In the course of a proteomic analysis designed to discover
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“In the course of a proteomic analysis designed to discover spore coat proteins, we identified several previously described exosporium proteins.”. Rationale. Anthrax: infection by B. anthracis spores Understanding of disease Prevention of or response to deliberate release as a bioweapon.

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In the course of a proteomic analysis designed to discover

“In the course of a proteomic analysis designed to discover

spore coat proteins, we identified several previously

described exosporium proteins.”


Rationale

Rationale

  • Anthrax: infection by B. anthracis spores

    • Understanding of disease

    • Prevention of or response to deliberate release as a bioweapon


Exosporium background

Exosporium background

  • Present in some Bacillus species

  • Significant variation in structure

  • Means of attachment to spore unknown

  • Functions little understood

    • Attachment to host cells

    • Resistance to oxidative burst

    • Reduces innate immune response

    • Mediates phagocytosis

    • Regulates stickiness

    • Affects germination

    • May contain enzymes


Exosporium proteins

Exosporium proteins

  • 20 proteins and glycoproteins

  • Lipids, carbohydrates

  • Orthologs of B. subtilis coat proteins

    • CotE (attachment?)

    • CotO (assembly?)

    • CotY, ExsY

  • Unique B. anthracis proteins

    • BclA – major protein component

    • ExsFA – basal layer, BclA assembly and projections = BxpB

    • ExsFB – paralog of ExsFA

    • BclB – stability

  • ExsFA-BclA-ExsY complex


Hypothesis

Hypothesis

  • No overall hypothesis

  • Objective: characterize the role of ExsFA in exosporium


Mutant construction

Mutant construction

  • B. anthracis “Ames strain,” virulent

    • exsFA mutant is RG124

  • B. anthracis “Sterne strain,” attenuated

    • exsFA mutant is Ames-JAB-5

TcR

pMR6

exsFA

5′ flanking

sequence

exsFA

3′ flanking

sequence

KmR

chromosome

chromosome

exsFA

KmR


Results electron microscopy

Results: Electron microscopy

  • Growth and sporulation unaffected

  • TEM: “nap” missing from spores of both strains

    • Same finding as Steichen et al.

    • Sylvestre et al. reported fewer projections

Steichen et al.

Sylvestre et al.

DexsFA

wt


Results atomic force microscopy afm

Results: Atomic force microscopy (AFM)

  • Mechanical imaging of untreated spores

DexsFA

wt


Results atomic force microscopy afm fig 1

Results: Atomic force microscopy (AFM) – Fig. 1

  • Loss of ridges on mutant spore coat

wt Sterne

mutant


Results immunofluorescence microscopy ifm fig 2

Results: Immunofluorescence microscopy (IFM) – Fig. 2

  • BclA normally located around forespore by 7h

1 cell

bright field + Hoechst dye: binds DNA, blue fluorescence

forespore

mother cell chromosome

mouse anti-BclA mAb

fluorescent goat anti-mouse Ab


Results immunofluorescence microscopy ifm fig 21

Results: Immunofluorescence microscopy (IFM) – Fig. 2

free spores


Results immunofluorescence microscopy ifm fig 22

Results: Immunofluorescence microscopy (IFM) – Fig. 2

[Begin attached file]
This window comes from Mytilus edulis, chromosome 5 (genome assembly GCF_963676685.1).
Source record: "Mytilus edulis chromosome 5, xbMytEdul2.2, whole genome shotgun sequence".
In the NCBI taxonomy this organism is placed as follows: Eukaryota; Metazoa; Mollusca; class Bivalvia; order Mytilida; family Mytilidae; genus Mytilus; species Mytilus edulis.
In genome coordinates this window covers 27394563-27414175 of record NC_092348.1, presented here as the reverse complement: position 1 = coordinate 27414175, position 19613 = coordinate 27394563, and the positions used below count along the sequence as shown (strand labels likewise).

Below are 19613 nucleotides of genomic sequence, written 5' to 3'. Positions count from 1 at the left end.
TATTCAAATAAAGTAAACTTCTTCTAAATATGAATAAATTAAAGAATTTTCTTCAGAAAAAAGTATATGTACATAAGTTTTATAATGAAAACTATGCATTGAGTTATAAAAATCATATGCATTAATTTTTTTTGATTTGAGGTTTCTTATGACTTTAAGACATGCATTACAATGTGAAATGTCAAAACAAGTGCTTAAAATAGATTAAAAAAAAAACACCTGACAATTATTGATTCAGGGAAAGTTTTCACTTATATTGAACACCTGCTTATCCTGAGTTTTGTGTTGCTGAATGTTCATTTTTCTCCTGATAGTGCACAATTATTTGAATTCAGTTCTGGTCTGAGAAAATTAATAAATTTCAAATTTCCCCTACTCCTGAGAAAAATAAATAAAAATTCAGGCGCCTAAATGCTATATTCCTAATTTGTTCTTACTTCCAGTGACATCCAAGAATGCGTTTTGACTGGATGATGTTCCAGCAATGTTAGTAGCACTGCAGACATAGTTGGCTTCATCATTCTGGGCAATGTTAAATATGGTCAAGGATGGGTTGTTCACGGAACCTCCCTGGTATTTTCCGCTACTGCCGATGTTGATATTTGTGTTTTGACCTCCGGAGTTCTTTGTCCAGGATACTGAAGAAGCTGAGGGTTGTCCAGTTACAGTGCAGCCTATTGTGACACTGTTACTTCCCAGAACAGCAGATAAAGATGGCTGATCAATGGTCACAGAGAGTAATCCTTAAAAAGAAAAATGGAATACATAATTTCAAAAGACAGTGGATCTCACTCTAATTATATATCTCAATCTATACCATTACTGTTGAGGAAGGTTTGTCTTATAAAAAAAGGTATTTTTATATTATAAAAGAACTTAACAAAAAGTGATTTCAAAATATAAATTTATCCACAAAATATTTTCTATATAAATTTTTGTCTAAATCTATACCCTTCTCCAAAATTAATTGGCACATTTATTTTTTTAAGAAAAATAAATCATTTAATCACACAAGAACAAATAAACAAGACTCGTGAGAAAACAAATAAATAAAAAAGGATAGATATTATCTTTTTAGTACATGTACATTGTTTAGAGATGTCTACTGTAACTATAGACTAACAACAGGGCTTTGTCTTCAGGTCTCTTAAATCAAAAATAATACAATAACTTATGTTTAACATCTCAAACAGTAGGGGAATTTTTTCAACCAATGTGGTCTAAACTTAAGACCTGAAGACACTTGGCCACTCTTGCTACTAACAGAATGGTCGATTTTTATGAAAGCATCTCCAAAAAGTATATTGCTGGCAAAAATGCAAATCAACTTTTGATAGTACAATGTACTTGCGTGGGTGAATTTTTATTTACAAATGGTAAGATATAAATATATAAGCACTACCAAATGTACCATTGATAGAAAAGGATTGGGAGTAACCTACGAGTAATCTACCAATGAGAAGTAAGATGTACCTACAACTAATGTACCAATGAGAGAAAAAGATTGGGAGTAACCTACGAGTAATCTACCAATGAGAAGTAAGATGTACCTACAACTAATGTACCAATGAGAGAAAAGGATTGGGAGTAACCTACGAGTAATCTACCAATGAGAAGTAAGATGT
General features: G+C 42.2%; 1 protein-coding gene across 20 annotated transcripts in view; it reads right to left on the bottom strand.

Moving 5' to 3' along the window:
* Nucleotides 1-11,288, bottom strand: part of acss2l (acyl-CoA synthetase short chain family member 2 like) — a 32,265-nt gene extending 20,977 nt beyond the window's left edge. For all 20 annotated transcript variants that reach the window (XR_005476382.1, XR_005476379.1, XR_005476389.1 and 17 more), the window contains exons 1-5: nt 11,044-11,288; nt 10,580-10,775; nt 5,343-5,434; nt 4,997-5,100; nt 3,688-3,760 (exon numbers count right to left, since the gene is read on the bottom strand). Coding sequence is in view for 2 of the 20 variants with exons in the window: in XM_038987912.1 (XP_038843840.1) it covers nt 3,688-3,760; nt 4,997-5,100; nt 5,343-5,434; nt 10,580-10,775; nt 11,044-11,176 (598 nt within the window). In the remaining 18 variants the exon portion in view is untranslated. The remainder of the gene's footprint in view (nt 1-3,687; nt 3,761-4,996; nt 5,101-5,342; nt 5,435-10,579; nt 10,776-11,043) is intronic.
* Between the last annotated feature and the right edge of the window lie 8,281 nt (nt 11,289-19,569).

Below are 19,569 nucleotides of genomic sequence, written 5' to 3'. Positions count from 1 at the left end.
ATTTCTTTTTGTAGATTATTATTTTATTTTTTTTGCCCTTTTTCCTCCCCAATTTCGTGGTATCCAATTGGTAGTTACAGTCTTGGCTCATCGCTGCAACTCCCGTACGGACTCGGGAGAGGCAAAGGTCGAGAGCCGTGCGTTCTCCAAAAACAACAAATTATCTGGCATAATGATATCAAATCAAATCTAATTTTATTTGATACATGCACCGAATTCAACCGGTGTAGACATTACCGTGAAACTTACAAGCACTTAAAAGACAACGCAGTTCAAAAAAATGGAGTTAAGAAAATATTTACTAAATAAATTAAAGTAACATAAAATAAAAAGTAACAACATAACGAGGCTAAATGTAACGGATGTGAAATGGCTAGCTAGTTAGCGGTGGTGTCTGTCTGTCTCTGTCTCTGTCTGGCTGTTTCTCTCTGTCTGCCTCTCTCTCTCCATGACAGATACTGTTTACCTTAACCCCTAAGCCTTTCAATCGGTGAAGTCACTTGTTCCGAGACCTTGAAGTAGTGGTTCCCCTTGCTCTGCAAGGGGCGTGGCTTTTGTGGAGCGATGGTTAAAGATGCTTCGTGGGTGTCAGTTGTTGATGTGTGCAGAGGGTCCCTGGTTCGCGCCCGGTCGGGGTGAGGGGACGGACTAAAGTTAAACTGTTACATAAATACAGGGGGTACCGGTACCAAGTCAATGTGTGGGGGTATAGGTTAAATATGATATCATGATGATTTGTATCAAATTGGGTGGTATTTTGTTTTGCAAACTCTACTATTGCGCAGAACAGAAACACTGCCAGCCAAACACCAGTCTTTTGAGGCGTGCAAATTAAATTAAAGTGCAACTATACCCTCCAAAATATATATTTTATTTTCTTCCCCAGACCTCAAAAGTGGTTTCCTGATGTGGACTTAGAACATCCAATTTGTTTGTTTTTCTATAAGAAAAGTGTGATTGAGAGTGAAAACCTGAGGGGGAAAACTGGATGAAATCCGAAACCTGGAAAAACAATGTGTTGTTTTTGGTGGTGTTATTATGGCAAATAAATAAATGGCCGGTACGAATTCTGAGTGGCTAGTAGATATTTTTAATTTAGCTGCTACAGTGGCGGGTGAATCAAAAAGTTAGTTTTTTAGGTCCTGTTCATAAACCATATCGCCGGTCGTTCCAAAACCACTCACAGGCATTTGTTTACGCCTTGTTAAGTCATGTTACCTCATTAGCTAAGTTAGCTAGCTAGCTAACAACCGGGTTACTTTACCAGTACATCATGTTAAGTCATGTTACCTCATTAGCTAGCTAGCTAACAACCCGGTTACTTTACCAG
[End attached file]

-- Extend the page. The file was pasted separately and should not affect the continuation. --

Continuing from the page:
• Some BclA in mother cell at 7h

  • BclA around forespore at 8h and in free spores but polar

  • Associated with “cap” portion of exosporium?

free spores

7h

8h


Results germination fig 3

Results: Germination – Fig. 3

  • Syto-9 dye taken up by germinating spore during rehydration (early)

  • Increased green fluorescence = germination

  • Mutant shows reduced germination, especially in Ames strain


Results germination fig 31

Results: Germination – Fig. 3

  • Reduced germination by loss of OD in Sterne strain with RPMI-BHI medium


Results germination fig 32

Results: Germination – Fig. 3

  • Late events monitored by tetrazolium overlay

  • No defect in mutants

sporulate colonies

on plate, heat to 80 °C

overlay agar

with TTC


Results virulence fig 4

Results: Virulence – Fig. 4

  • Infected guinea pigs by i.m. and inhalation routes

  • No difference in virulence between wild-type and mutant

intramuscular

inhalation


Gfp fusion construction

gfp Fusion construction

PCR from

chromosome

PCR from

pKL147

exsFA

3′ end

gfp

pRG25

chromosome

exsFA

chromosome

exsFA

gfp


Results localization of exsfa and exsfb fig 5

Results: Localization of ExsFA and ExsFB – Fig. 5

WT

exsFA-gfp fusion

DNA

stain

vegetative

DNA

stain

3 hrs

DNA

stain

6 hrs

GFP

DNA

stain

spores

GFP


Results localization of exsfa and exsfb fig 51

Results: Localization of ExsFA and ExsFB – Fig. 5

exsFA-gfp fusion

exsFA-gfp fusion

iunH-gfp fusion

6 hrs

GFP

spores

GFP

more

spores


Results localization of exsfa and exsfb fig 52

Results: Localization of ExsFA and ExsFB – Fig. 5

  • IFM with anti-GFP antibody


Results localization of exsfa and exsfb fig 53

Results: Localization of ExsFA and ExsFB – Fig. 5

  • IFM with anti-GFP antibody in cotE and bclA mutants


What is the importance of this paper

What is the importance of this paper?

  • ExsFA (perhaps C terminus) required for exosporium “nap”

  • ExsFA plays a role in germination (contrary to others’ results)

  • ExsFA is not involved in virulence

  • ExsFA appears to be localized to the basal layer of the exosporium

  • ExsFB and IunH appear to be localized to the interspace


What is the importance of this paper1

What is the importance of this paper?

  • Nap is dispensable for virulence: targeting the exosporium is a bad idea

  • Interesting but challenging to identify function of nap

  • Unusual paralogs (3rd in B. cereus) – adaptive role?

  • First step toward separating interspace and exosporium proteins/assembly


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